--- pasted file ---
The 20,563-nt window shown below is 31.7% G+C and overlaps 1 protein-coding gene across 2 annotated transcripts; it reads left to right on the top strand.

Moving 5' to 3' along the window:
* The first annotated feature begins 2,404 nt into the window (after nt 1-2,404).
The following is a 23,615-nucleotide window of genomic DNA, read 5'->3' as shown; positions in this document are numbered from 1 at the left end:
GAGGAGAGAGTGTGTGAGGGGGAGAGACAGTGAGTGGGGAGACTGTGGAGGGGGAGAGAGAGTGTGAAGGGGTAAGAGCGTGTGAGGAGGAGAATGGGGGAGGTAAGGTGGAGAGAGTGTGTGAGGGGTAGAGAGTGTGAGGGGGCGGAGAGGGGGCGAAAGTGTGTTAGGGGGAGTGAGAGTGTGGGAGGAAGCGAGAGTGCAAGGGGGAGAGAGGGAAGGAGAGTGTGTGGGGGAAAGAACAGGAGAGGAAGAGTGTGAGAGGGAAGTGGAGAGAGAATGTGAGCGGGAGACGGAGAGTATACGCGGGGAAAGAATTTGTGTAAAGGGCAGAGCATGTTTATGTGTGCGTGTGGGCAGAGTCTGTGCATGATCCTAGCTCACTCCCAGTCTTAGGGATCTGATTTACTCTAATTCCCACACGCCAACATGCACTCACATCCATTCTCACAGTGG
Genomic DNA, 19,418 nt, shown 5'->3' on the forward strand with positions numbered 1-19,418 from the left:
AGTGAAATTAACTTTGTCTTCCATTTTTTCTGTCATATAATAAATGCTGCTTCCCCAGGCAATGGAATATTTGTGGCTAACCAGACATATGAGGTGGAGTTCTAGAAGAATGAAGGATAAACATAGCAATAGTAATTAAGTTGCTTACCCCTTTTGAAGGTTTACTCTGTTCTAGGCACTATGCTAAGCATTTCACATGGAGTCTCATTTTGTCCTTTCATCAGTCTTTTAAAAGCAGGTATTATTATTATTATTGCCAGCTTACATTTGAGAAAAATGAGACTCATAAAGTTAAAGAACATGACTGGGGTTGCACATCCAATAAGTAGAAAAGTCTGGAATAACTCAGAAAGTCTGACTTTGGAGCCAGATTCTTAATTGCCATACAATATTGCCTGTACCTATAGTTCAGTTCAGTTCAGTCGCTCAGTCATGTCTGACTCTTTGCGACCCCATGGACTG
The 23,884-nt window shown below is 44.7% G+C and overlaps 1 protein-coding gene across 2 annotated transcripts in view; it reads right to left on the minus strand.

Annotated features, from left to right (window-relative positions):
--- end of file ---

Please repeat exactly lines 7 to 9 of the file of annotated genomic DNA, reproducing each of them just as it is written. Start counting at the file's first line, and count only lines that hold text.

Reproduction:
AGTGAAATTAACTTTGTCTTCCATTTTTTCTGTCATATAATAAATGCTGCTTCCCCAGGCAATGGAATATTTGTGGCTAACCAGACATATGAGGTGGAGTTCTAGAAGAATGAAGGATAAACATAGCAATAGTAATTAAGTTGCTTACCCCTTTTGAAGGTTTACTCTGTTCTAGGCACTATGCTAAGCATTTCACATGGAGTCTCATTTTGTCCTTTCATCAGTCTTTTAAAAGCAGGTATTATTATTATTATTGCCAGCTTACATTTGAGAAAAATGAGACTCATAAAGTTAAAGAACATGACTGGGGTTGCACATCCAATAAGTAGAAAAGTCTGGAATAACTCAGAAAGTCTGACTTTGGAGCCAGATTCTTAATTGCCATACAATATTGCCTGTACCTATAGTTCAGTTCAGTTCAGTCGCTCAGTCATGTCTGACTCTTTGCGACCCCATGGACTG
The 23,884-nt window shown below is 44.7% G+C and overlaps 1 protein-coding gene across 2 annotated transcripts in view; it reads right to left on the minus strand.

Annotated features, from left to right (window-relative positions):